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ADRIAN'S persecution of the Jews, 87.
Agents, evil of Assurance Societies allow-
ing commissions to, 30, 31.
Agriculturists. See Corn Laws.
Akiba (Rabbi) account of, 87, 88-Talmu-
dical tale concerning, 110.
Akmetchet, notice of, 377.
Alexander the Great, rabbinical tale con-
cerning, 111, 112.

American (North) court of justice, anec-
dote of, 236.

America (South), mal-administration of the
Spanish colonies in, particularly in Peru,
325-power of the viceroys, 326-ve-
nality of justice, 326-328-mismanage-
ment of the customs, 328-profligacy and
rapacity of the Romish clergy, 329-331,
342-mockery of divine worship in the
services performed by them for the na-
tive Indians, 343-the supply of eccle-
siastics how kept up, 332-power of the
Jesuits, and extent of the benefits con-
ferred by them in South America, 333-
bitter hatred of the Spaniards and Creoles
towards each other, 334-336-causes
of it, 337-rapacious conduct of the Spa-
niards towards the Aborigines, 338-par-
ticularly the repartimientos or forced
allotments, 339, 340-aud the mita or
compulsory service, 341-mortification
with which the Spaniards regard the
rising prosperity of South America, 349.
Ampère (M.) Recueil d'Observations. Elec-
tro-Dynamiques, 237-abstract of his
theory of electro-dynamics, with remarks,
251-264-its advantages, 268.
Andes mountains, mode of travelling over,
137, 138.
Anglo-Norman Poetry, specimens of, 83-

Araucanians of South America, notice of,

Army (Indian), suggestions for improving

the regulation of, 54-58.
Assurance for lives, nature of, 3-its im-
portance, 1-number of insurance so-
cieties now in existence, 2-remarks on
the principles upon which different tables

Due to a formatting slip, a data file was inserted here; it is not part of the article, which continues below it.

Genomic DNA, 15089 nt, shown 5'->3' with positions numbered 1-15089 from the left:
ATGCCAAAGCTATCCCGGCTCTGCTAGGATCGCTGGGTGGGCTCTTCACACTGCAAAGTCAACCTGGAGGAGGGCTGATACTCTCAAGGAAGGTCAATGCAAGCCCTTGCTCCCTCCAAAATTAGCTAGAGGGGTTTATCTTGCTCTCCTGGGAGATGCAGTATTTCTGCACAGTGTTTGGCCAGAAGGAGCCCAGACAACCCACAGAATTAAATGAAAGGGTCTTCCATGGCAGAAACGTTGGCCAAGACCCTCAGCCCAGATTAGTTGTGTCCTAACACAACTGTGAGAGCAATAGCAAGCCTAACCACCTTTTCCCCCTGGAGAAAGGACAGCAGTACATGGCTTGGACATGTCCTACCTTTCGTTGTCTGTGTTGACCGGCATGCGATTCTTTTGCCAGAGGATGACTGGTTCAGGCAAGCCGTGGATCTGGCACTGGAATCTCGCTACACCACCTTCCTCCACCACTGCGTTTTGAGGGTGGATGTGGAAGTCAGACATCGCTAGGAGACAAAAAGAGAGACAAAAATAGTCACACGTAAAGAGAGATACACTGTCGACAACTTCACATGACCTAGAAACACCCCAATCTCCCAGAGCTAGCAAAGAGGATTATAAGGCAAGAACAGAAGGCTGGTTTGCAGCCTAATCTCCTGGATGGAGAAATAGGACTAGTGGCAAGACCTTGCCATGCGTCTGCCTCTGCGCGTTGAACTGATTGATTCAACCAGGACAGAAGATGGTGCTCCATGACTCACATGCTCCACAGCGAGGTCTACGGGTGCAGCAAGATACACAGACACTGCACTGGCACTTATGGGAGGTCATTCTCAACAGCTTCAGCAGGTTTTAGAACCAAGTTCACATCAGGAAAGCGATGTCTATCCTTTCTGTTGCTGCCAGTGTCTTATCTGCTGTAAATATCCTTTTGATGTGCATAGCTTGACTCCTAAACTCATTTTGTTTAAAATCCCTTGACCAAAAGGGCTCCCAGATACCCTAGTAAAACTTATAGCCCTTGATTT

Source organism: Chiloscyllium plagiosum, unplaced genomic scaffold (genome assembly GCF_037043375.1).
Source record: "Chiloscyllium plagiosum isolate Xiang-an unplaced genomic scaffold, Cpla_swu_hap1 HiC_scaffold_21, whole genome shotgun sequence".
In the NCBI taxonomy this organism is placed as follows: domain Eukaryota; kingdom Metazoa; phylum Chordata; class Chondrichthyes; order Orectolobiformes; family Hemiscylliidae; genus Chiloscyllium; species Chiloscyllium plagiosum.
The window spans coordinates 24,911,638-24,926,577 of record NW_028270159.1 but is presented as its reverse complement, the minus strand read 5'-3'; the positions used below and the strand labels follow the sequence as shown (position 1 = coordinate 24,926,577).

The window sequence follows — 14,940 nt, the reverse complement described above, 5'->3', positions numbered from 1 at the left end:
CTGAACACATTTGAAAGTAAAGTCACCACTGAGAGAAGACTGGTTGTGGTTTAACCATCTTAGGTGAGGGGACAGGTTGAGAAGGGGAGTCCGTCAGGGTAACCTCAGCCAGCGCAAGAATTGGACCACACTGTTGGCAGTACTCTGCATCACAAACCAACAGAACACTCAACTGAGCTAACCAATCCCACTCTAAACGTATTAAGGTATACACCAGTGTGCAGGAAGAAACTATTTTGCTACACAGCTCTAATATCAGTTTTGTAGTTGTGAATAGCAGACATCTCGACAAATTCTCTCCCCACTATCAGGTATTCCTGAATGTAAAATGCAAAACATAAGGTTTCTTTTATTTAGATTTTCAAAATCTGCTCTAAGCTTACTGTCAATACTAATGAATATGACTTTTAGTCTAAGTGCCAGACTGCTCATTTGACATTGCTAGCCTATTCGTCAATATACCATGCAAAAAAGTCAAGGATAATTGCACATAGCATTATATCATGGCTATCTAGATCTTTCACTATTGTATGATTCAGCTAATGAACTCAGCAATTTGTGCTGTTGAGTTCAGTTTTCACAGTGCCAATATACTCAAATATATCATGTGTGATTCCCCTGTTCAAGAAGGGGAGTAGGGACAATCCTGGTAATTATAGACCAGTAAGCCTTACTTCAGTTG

for life-assurance have been constructed,
4, 5-illustration of the immense differ-
ence between making an assurance by the
existing tables, and by the table proposed
by Mr. Babbage, 5, 6-in what manner
the profits on life assurances are distri-
buted by the various societies, 6, 7-table

of thirty-two existing assurance compa-
nies, exhibiting their objects, amount of
capital, nominal and actually paid up,
the tables of mortality by which they are
regulated, the proportion of profit given
by them to the assured, and the periods of
division, 7-classification of them, 7, 8—
table of rates of profit, charged by various
offices, at the presumed average of forty-
six, 9-remarks thereon, 609-considera-
tions of importance to the interest of
parties who are about to effect insurances,
9-first, on the proportion of profits re-
turned to the assured by various societies,
9-11-secondly, of the mode of assign-
ing the bonus to the assured, 11—13—
additional observations thereon, 610-613
-thirdly, of the period at which the
profits are assigned, 13-15-fourthly, of
the periods at which assurers become
entitled to participate in a division of
profits, 15-particularly the assurers with
the Equitable Society, 16-27-and with
the Rock Society, 28-notice of another
'mal-practice' in the Equitable, 29-re-
marks on the proceedings of that society,
ib.-30-and on the practice of assurance
societies paying commission to agents,
solicitors, or brokers, 30, 31.
Audiencias, or chief courts of justice in
South America, venality of, 326-328.
Auto-biography, observations on the mania
for, 164.


Babbage, (Charles) comparative view of the
various institutions for the assurance of
lives, 1-his motives for publication, 2—
execution of his work, 3-See Assurances.
Bagtchisarai, notice of, 377.
Bakou, naphtha pits of, 397.

Barlow (Peter) essay on magnetic attractions,
&c. 237.

Barry (Don David), his account of the mis-
sionaries sent from Spain to South Ame-
rica, 332-and of the services conferred
by the Jesuits there, 333-on the causes
of the hatred between the Spanish colo-
nies and the mother-country, 336, 337—
notice of the revolt of the cacique Tupac-
amaru, 340-suggestion respecting his
translation of Ulloa's 'Noticias Secretas,'
relative to South America, 350.
Betzpopoochini, a sect of dissenters from
the Russian-Greek church, notice of, 366.
Bible, avidity with which the Russian pea-
santry read it, 365, 366.